Our family moved to London a little over three months ago. It was in the middle of winter. It was dark and cold, but that didn’t bother us. We wandered the crowded streets and enjoyed every bit of what this grand old city had to offer. It was before the world knew about COVID19.
A few months later, my son came home from school early. He had a note. They were closing the school for a week because they suspected two students had contracted the coronavirus. The school was to be cleaned and disinfected during that time. It ended up being a false alarm and normal schooling resumed. Now it seems, from this week, all schools across Britain are to close indefinitely.
Back home in Australia, it seems mass hysteria has hit with people stockpiling things like toilet paper and flour. Images of empty supermarket shelves are regularly coming up on my social media feeds. Some who were out for their weekly groceries have been astounded at the sheer number of people jostling each other in these supermarkets to get their goods.
In London, I heard about an incident on the tube from a friend. A person coughed, only to have a stranger completely lose their minds and shout at them for being on public transport. The cougher could have just had a scratchy throat or been getting over a common cold. But fear is now starting to take hold and for some, it is hard to stay rational.
As I hear of knives being drawn as people scramble over toilet paper back home, I can’t help feeling unsettled. Not of contracting some virus, or running out of essential items, but by the power of fear. How it can so easily reduce us all, should we let it.
Many Christian leaders have called for an outpouring of love to counter that fear. In his latest blog post, Akos Balogh reminded us Christians that this is our time. It is our time to cast off fear and trust in Jesus “who conquered sickness: who touched the lepers and healed them with a word.” It is our time to love our neighbours as best we can.
It is an age old message that saw many Christians risk their lives in the third century as the plague ravaged the Roman Empire. As others fled, it was the Christians who stayed and tended the sick. They prayed for the dying and buried the dead.
In the 1840s, as a deadly cholera outbreak swept through London, it was the city’s Christians who deliberately went into the slums to sit with the dying and pray with their families.
The world has seen deadly epidemics before. The world has also seen instances of courage and care in the face of such crises before.
Perhaps it’s now time we all got a little braver.
We may not all be crazy brave like the Christian evangelists in the heart of Wuhan, risking their health to walk the streets every day to give out masks and tell people about Jesus. But surely we can all be just brave enough to think of others, to break down barriers and leave room open in our hearts for compassion.
Kindness costs. Compassion for others at a time where our own welfare is at stake takes courage. But it has been done before. The God we Christians serve and vowed to follow sweated blood as He prepared to head to the cross for our sake. Surely we can spare that last cake of soap at the supermarket for others. Surely we can give someone who is self-isolating a call to check if they are ok.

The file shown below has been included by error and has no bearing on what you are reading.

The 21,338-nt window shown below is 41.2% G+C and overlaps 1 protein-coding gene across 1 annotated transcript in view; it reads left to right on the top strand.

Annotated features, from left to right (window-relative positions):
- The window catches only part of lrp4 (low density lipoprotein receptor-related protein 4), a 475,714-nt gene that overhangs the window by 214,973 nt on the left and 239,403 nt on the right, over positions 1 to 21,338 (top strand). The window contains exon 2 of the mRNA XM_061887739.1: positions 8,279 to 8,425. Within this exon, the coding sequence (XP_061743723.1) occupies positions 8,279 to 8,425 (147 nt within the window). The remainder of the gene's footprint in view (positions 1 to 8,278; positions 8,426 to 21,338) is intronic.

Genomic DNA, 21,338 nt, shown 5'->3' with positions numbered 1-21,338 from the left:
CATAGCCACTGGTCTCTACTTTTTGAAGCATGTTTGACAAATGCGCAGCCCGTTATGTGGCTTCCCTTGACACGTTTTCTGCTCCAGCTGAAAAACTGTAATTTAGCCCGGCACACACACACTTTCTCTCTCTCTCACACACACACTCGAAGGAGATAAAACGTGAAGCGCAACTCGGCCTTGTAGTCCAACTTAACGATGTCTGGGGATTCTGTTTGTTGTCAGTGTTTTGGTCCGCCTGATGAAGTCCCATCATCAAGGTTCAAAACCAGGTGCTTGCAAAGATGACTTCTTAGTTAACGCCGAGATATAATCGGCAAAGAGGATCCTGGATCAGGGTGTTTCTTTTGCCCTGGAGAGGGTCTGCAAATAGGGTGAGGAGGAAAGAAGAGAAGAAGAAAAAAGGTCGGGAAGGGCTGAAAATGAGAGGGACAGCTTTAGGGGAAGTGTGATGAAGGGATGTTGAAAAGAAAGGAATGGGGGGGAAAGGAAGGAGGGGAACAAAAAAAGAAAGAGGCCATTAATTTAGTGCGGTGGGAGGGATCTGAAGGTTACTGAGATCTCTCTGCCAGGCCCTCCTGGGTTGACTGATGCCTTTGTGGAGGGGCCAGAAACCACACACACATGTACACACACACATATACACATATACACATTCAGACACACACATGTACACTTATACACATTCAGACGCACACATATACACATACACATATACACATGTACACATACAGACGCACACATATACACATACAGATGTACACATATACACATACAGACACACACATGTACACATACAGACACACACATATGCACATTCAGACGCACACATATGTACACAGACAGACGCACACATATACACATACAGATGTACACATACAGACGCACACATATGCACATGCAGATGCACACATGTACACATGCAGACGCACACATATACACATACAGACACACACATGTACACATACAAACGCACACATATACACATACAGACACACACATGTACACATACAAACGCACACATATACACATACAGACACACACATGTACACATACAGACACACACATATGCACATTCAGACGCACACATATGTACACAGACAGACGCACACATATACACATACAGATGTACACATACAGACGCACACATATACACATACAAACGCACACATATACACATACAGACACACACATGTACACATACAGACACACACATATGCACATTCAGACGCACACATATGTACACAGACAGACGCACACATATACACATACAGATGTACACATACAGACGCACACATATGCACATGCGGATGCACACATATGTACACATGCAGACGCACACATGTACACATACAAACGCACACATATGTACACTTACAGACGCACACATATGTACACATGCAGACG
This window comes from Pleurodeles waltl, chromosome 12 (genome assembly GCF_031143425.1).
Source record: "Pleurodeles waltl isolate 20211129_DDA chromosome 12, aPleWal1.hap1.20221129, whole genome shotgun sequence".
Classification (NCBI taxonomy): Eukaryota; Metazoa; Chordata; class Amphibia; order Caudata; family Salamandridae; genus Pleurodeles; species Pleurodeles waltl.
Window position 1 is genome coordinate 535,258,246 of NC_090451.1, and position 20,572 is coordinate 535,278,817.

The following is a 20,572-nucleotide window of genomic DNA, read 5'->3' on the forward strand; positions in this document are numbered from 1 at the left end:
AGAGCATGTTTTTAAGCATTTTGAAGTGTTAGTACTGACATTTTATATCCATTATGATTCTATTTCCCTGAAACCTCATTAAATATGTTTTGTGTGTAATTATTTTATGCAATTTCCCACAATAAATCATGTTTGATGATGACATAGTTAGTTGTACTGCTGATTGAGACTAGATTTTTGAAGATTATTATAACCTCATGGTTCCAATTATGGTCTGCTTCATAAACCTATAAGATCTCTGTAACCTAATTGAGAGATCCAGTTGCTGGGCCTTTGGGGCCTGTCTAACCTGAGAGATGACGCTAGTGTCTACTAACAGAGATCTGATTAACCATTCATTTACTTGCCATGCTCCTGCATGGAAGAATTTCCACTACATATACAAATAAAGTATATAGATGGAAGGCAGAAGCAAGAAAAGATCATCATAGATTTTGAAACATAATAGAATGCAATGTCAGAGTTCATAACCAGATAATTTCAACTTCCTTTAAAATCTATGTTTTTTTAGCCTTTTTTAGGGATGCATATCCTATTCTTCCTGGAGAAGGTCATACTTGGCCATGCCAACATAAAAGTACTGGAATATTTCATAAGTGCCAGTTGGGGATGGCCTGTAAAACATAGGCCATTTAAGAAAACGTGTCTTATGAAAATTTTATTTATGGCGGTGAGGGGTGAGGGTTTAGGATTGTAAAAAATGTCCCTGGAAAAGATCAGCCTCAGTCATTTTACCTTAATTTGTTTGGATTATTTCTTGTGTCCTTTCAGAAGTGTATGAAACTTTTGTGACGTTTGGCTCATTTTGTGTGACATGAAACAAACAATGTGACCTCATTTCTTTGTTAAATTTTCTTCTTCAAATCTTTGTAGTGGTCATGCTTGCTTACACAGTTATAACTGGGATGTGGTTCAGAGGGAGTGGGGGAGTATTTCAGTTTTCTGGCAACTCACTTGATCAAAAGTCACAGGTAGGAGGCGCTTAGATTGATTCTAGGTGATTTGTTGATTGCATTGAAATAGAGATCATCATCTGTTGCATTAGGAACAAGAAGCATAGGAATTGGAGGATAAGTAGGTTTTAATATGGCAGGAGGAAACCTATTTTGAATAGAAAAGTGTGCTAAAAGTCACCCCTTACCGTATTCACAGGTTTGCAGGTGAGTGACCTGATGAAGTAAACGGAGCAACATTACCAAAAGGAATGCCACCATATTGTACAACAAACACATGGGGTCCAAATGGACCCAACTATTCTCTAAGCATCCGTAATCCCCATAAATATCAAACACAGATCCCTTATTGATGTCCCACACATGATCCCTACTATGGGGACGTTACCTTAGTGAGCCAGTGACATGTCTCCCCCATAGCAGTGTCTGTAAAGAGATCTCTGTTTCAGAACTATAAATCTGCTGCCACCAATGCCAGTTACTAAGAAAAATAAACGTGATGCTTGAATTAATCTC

In times like this, I find myself looking for the goodness of the Lord in the land of the living and taking courage from it when times are uncertain.
A few weeks ago I saw a different story come up on my social media feed. Australians were quietly buying groceries for others who had isolated themselves and leaving the shopping at their door.
Small instances of care are also being seen elsewhere around the world.
In the UK, Becky Wass, an associate lecturer in creative advertising from Cornwall, felt so helpless after watching coverage of the crisis, she did something about it. She designed the following image to be printed into postcards and distributed to her neighbourhood.
“Coronavirus is scary,” she posted on Facebook. “Let’s make kindness go viral.”
In Hubei province, according to the Chinese online media outlet, Sixth Tone:
Thousands of volunteers … have mobilised to provide local hospitals and residents with much-needed supplies.
Grassroots groups have been particularly important in the province’s smaller cities, which have weaker health systems and have received less aid than Wuhan.
75 kilometres from Wuhan, Huanggang city is under lockdown. Vloggers have documented friends and volunteers driving in to buy supplies for villagers living in more remote areas.
“The work of purchasing and distribution is tiring, especially when the demand is high,” says one volunteer.
“We used to do purchasing runs once a week. Now we do it three times a week.”
I’m sure there are risks every time these volunteers leave their homes, but they do it anyway for the sake of others.
We may not be asked to risk our own health, but perhaps we can all be brave enough to act with compassion in our own way. Enough to be more thoughtful of each other as we ride this out together.